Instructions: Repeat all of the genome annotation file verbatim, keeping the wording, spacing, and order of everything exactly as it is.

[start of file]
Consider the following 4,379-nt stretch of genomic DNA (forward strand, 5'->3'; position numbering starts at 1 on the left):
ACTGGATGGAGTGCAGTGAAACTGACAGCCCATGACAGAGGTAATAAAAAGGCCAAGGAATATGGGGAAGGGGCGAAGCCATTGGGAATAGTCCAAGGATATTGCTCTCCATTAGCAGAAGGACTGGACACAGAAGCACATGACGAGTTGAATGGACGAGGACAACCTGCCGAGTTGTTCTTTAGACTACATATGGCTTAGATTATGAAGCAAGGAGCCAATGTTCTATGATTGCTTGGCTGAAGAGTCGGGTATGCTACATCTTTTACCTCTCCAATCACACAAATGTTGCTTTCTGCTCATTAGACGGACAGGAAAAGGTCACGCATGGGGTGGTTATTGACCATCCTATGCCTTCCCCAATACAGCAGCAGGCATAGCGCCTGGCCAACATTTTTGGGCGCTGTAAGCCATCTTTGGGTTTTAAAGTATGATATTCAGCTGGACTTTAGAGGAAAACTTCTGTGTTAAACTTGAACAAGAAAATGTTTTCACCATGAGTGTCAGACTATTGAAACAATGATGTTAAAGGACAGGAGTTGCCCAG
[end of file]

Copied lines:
Consider the following 4,379-nt stretch of genomic DNA (forward strand, 5'->3'; position numbering starts at 1 on the left):
ACTGGATGGAGTGCAGTGAAACTGACAGCCCATGACAGAGGTAATAAAAAGGCCAAGGAATATGGGGAAGGGGCGAAGCCATTGGGAATAGTCCAAGGATATTGCTCTCCATTAGCAGAAGGACTGGACACAGAAGCACATGACGAGTTGAATGGACGAGGACAACCTGCCGAGTTGTTCTTTAGACTACATATGGCTTAGATTATGAAGCAAGGAGCCAATGTTCTATGATTGCTTGGCTGAAGAGTCGGGTATGCTACATCTTTTACCTCTCCAATCACACAAATGTTGCTTTCTGCTCATTAGACGGACAGGAAAAGGTCACGCATGGGGTGGTTATTGACCATCCTATGCCTTCCCCAATACAGCAGCAGGCATAGCGCCTGGCCAACATTTTTGGGCGCTGTAAGCCATCTTTGGGTTTTAAAGTATGATATTCAGCTGGACTTTAGAGGAAAACTTCTGTGTTAAACTTGAACAAGAAAATGTTTTCACCATGAGTGTCAGACTATTGAAACAATGATGTTAAAGGACAGGAGTTGCCCAG